MBARI Ridges 2005 Expedition
Juan de Fuca Leg: August 7–18, 2005
Gorda Leg: August 22–September 2, 2005
Tiburon Dive 874, Axial 1998 South Lava Flow:
Dave Clague writes:
We completed our first dive today and explored the southern portion of the 1998 lava flow on Axial Seamount. The day started with our simultaneous arrival at our dive target, a fire drill, and a reboot of all the computers on the ship so that one of the UPS systems could be replaced. All went smoothly and we were diving in less than an hour. The main objectives of the dive were to determine if the 1998 eruption had a mildly explosive component that produced small glass bubble fragments and to determine if animals have colonized a flow so young. These are part of two different studies to determine how common explosive eruptions are in different environments in the deep sea and to determine the rate of colonization and animal growth on young flows to see if we can estimate ages of older flows whose eruption ages are unknown. To accomplish these goals we sampled on and off the flow, and did several measured transects to determine the numbers and types of animals both on and off the 1998 flow. During this we also explored along almost the entire eruptive fissure(image on right) and a collapsed lava pond in the western part of the flow. We were able to map the 1998 lava flow and its eruptive fissure in more detail than previously possible, thanks largely to the high-resolution bathymetric map of the flow and surrounding area collected by NOAA in 2000.
A quick examination of the 20 samples recovered using a small suction sampler (an underwater vacuum cleaner of sorts) established that there were definitely mildly explosive eruptions in the area. However, we will not be certain that these glass fragments were produced during the 1998 eruption until we analyze the chemistry of the grains. The flat to slightly curved bubble-wall fragments, called limu o Pele (Pele’s seaweed in Hawaiian), appear to be most abundant in samples collected from older flows surrounding the 1998 eruption, so they may be from several different eruptions in the area.
After 7.5 years, the 1998 flow was essentially devoid of animals that settle and grow on the surface, and had very few animals that had walk-on roles. Surrounding flows varied in their abundance of animals. Dives later in the program will determine if animals have colonized flows as old as 20-25 years. Hopefully, when we put all these observations together, we will have established a rough chronology of colonization that we can use to estimate ages of flows of unknown eruption ages.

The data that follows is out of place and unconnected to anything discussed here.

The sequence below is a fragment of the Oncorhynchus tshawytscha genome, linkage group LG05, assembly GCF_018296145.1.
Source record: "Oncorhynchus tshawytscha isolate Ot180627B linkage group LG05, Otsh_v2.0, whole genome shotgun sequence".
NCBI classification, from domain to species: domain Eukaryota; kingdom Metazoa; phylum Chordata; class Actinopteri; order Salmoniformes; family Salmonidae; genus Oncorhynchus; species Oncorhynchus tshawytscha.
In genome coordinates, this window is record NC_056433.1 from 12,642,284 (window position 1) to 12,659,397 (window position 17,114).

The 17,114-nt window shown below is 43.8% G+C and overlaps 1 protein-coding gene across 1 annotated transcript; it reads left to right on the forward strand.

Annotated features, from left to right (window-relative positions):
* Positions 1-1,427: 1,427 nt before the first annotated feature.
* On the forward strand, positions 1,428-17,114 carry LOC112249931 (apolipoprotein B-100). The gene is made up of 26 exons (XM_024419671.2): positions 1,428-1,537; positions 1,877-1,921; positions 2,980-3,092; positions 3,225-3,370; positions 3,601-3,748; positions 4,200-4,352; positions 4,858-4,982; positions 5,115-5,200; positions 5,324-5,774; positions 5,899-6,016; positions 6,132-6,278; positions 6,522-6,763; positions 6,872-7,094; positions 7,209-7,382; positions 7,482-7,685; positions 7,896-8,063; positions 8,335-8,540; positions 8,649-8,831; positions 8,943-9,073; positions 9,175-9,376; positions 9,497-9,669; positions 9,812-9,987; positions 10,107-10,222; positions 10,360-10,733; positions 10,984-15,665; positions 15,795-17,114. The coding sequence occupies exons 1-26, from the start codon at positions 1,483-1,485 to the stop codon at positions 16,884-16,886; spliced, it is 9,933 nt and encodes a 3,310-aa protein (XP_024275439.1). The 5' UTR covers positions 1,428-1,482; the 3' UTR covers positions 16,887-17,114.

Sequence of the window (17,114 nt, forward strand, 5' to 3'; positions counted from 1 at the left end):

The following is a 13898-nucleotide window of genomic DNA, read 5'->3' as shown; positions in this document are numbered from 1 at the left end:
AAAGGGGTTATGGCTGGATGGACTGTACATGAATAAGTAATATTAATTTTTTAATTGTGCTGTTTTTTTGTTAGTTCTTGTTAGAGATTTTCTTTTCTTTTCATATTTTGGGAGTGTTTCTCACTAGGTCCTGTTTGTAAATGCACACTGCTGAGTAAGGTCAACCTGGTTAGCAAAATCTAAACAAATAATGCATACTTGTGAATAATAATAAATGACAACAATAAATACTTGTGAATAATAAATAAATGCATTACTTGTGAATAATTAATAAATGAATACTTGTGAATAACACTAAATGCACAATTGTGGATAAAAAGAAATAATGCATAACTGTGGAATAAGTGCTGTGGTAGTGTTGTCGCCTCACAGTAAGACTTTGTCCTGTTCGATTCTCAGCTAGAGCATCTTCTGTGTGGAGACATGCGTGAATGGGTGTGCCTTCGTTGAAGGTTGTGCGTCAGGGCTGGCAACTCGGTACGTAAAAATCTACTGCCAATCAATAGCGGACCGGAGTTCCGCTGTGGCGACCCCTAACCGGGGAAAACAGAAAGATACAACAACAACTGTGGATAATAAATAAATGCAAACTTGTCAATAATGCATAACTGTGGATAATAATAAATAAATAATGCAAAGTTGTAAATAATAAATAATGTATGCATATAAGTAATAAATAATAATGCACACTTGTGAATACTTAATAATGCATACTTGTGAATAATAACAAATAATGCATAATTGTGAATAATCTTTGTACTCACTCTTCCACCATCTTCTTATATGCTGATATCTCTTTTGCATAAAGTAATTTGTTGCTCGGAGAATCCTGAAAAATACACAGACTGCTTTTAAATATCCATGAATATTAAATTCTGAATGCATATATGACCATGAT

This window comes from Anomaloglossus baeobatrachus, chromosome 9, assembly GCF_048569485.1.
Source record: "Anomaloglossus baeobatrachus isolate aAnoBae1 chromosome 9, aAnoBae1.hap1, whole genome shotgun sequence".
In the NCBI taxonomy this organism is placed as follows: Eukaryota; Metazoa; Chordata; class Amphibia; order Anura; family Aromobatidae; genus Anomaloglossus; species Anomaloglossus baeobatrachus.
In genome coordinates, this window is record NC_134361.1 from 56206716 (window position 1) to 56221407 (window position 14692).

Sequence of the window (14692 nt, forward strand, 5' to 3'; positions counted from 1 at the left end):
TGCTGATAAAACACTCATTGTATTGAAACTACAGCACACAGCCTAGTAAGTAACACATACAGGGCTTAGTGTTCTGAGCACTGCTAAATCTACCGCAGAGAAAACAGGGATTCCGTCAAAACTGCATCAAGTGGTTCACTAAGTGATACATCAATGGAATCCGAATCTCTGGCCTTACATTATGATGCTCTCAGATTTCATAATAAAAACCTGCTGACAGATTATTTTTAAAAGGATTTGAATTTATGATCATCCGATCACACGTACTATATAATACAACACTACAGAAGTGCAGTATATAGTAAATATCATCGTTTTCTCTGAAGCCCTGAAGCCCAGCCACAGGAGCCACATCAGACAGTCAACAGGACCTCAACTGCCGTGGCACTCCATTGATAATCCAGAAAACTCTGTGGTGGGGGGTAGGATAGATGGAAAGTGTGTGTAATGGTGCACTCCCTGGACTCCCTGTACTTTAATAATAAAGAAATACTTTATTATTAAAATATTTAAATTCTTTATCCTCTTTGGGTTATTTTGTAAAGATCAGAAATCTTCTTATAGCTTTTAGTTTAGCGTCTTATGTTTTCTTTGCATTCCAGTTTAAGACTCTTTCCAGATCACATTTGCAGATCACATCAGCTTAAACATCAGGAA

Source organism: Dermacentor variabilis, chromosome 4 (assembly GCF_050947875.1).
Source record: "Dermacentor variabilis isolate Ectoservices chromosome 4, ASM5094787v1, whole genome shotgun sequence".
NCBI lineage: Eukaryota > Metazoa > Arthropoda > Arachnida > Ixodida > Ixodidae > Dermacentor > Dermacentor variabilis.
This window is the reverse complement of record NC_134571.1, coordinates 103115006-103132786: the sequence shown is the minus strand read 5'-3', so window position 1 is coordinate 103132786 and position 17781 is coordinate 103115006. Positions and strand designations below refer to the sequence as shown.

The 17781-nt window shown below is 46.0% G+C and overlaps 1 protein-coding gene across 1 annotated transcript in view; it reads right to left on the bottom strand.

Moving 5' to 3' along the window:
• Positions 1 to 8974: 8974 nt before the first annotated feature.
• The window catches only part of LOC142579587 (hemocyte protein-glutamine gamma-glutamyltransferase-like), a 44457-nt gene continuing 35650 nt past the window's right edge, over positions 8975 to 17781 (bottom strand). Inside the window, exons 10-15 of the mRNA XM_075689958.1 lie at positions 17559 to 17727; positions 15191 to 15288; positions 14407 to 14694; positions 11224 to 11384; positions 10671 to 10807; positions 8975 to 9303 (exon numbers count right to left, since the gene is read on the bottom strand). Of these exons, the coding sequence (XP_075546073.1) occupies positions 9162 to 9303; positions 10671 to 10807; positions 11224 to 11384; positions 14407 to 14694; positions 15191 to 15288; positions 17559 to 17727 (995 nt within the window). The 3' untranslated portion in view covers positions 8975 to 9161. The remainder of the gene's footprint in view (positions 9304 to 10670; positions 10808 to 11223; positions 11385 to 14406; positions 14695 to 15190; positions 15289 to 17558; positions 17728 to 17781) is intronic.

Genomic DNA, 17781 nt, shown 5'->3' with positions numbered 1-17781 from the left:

Gillian Clague writes:
I was surprised during our first dive at how few animals there were. I assumed that the megafauna would be more abundant on a lava flow than on a muddy bottom because the flow provides a hard surface which some creatures use as an anchor, while it serves others as protection. On the 1998 flow, there were surprisingly few critters: sea cucumbers, a couple of crabs, and some sea stars. I was also astonished to see that although the older flows had relatively more organisms, including sponges, gorgonians, and stalked crinoids, they were still surprisingly bare of life over the area we covered. I had never thought about how long a new flow would take to be able to support larger animals. I knew that there had to be sediment and marine snow drifting down, however I had never thought about how much. The pillow lava that had sediment caught in the crevices seemed as though it could provide nutrients to larvae, and yet there were few animals on it. I would have expected many small sessile creatures, and yet the few animals we saw were pretty large, including motile ones such as crabs, cucumbers, and sea stars.
Left image: Slime star standing on the tippy toes of its tube feet. The laser dots beyond it are 30cm apart for scale. Right image: Enormous crab walking on jumbled lava flow on the floor of a drained lava pond.
Bill Chadwick writes:
One of the goals of this dive was to explore specific physical features that had been previously mapped on the flow by high-resolution bathymetric sonar, but had not yet been visited on the seafloor. One of these was a large collapse area on the western side of the flow where fluid lava had apparently ponded temporarily before rapidly draining out downslope. We found that the lava morphology within the drained out area was very chaotic, indicating that the drainout had been extremely rapid, and perhaps even violent, since we found glassy spatter-like fragments (image on right)on the surface of a nearby older flow. Another intriguing aspect of this lava flow is that we know it was erupted from a fissure, because in places you can actually see the lava coming out of a crack in the ground. It is very unusual to be able to see this on the seafloor. There are also other older eruptive fissures nearby, so an extended history of similar eruptions is displayed within this small area. Another interesting aspect of the1998 lava flow is that it contains so many different lava morphologies - everything from pillow lava, lobate, ropy, lineated, and jumbled textures in a remarkably small area. These morphologies form under different conditions of supply rate and slope, and can tell us about the sequence of events during the eruption.
Left image:Drainage shelves on the side of a fracture, with pillow lavas from a younger flow draped over the edge. Right image: Drained lobate flow, with a collapsed shelf inside. The shelf was the top of the flow long enough to form a crust that remained when the lava drained. The view is about a meter across.
We all tried on our survival suits during the fire drill.